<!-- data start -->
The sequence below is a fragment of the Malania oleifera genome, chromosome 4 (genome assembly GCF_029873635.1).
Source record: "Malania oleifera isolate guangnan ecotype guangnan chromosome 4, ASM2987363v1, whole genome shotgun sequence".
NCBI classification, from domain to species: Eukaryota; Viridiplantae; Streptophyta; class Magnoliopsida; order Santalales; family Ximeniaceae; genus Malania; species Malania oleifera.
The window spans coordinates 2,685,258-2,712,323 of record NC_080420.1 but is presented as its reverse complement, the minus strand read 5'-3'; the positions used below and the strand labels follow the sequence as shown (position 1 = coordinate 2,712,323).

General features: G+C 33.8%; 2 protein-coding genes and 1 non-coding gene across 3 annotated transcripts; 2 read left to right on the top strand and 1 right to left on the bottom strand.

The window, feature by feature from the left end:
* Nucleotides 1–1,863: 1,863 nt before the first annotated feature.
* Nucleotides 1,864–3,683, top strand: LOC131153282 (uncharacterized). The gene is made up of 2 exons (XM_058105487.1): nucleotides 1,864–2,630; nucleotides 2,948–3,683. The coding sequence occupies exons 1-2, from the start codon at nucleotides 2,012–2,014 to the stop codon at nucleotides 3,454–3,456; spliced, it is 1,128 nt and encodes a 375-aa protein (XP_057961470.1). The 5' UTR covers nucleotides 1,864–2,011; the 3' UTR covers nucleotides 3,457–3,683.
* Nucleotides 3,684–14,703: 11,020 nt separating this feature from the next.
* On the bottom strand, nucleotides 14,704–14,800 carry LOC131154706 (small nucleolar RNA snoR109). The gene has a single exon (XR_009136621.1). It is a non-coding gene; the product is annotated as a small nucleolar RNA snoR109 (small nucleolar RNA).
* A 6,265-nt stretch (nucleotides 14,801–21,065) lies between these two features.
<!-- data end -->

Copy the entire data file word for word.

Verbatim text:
The sequence below is a fragment of the Malania oleifera genome, chromosome 4 (genome assembly GCF_029873635.1).
Source record: "Malania oleifera isolate guangnan ecotype guangnan chromosome 4, ASM2987363v1, whole genome shotgun sequence".
NCBI classification, from domain to species: Eukaryota; Viridiplantae; Streptophyta; class Magnoliopsida; order Santalales; family Ximeniaceae; genus Malania; species Malania oleifera.
The window spans coordinates 2,685,258-2,712,323 of record NC_080420.1 but is presented as its reverse complement, the minus strand read 5'-3'; the positions used below and the strand labels follow the sequence as shown (position 1 = coordinate 2,712,323).

General features: G+C 33.8%; 2 protein-coding genes and 1 non-coding gene across 3 annotated transcripts; 2 read left to right on the top strand and 1 right to left on the bottom strand.

The window, feature by feature from the left end:
* Nucleotides 1–1,863: 1,863 nt before the first annotated feature.
* Nucleotides 1,864–3,683, top strand: LOC131153282 (uncharacterized). The gene is made up of 2 exons (XM_058105487.1): nucleotides 1,864–2,630; nucleotides 2,948–3,683. The coding sequence occupies exons 1-2, from the start codon at nucleotides 2,012–2,014 to the stop codon at nucleotides 3,454–3,456; spliced, it is 1,128 nt and encodes a 375-aa protein (XP_057961470.1). The 5' UTR covers nucleotides 1,864–2,011; the 3' UTR covers nucleotides 3,457–3,683.
* Nucleotides 3,684–14,703: 11,020 nt separating this feature from the next.
* On the bottom strand, nucleotides 14,704–14,800 carry LOC131154706 (small nucleolar RNA snoR109). The gene has a single exon (XR_009136621.1). It is a non-coding gene; the product is annotated as a small nucleolar RNA snoR109 (small nucleolar RNA).
* A 6,265-nt stretch (nucleotides 14,801–21,065) lies between these two features.